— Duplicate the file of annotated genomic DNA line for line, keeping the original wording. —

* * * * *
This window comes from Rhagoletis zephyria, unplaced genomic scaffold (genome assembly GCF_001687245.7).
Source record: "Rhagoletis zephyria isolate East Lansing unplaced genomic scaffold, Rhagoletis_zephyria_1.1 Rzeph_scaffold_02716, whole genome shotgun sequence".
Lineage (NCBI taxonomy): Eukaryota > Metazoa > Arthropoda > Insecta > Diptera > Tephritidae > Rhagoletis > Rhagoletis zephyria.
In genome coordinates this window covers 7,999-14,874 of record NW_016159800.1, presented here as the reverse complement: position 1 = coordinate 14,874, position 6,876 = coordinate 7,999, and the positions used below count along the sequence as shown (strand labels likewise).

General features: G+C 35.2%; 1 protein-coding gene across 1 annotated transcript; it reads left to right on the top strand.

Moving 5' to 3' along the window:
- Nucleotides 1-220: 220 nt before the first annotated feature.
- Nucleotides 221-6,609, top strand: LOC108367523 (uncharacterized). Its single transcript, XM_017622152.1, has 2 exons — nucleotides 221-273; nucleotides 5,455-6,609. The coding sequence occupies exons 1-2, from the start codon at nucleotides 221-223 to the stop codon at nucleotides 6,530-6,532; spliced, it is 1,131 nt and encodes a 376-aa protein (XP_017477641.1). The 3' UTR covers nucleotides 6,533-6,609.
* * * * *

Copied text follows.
This window comes from Rhagoletis zephyria, unplaced genomic scaffold (genome assembly GCF_001687245.7).
Source record: "Rhagoletis zephyria isolate East Lansing unplaced genomic scaffold, Rhagoletis_zephyria_1.1 Rzeph_scaffold_02716, whole genome shotgun sequence".
Lineage (NCBI taxonomy): Eukaryota > Metazoa > Arthropoda > Insecta > Diptera > Tephritidae > Rhagoletis > Rhagoletis zephyria.
In genome coordinates this window covers 7,999-14,874 of record NW_016159800.1, presented here as the reverse complement: position 1 = coordinate 14,874, position 6,876 = coordinate 7,999, and the positions used below count along the sequence as shown (strand labels likewise).

General features: G+C 35.2%; 1 protein-coding gene across 1 annotated transcript; it reads left to right on the top strand.

Moving 5' to 3' along the window:
- Nucleotides 1-220: 220 nt before the first annotated feature.
- Nucleotides 221-6,609, top strand: LOC108367523 (uncharacterized). Its single transcript, XM_017622152.1, has 2 exons — nucleotides 221-273; nucleotides 5,455-6,609. The coding sequence occupies exons 1-2, from the start codon at nucleotides 221-223 to the stop codon at nucleotides 6,530-6,532; spliced, it is 1,131 nt and encodes a 376-aa protein (XP_017477641.1). The 3' UTR covers nucleotides 6,533-6,609.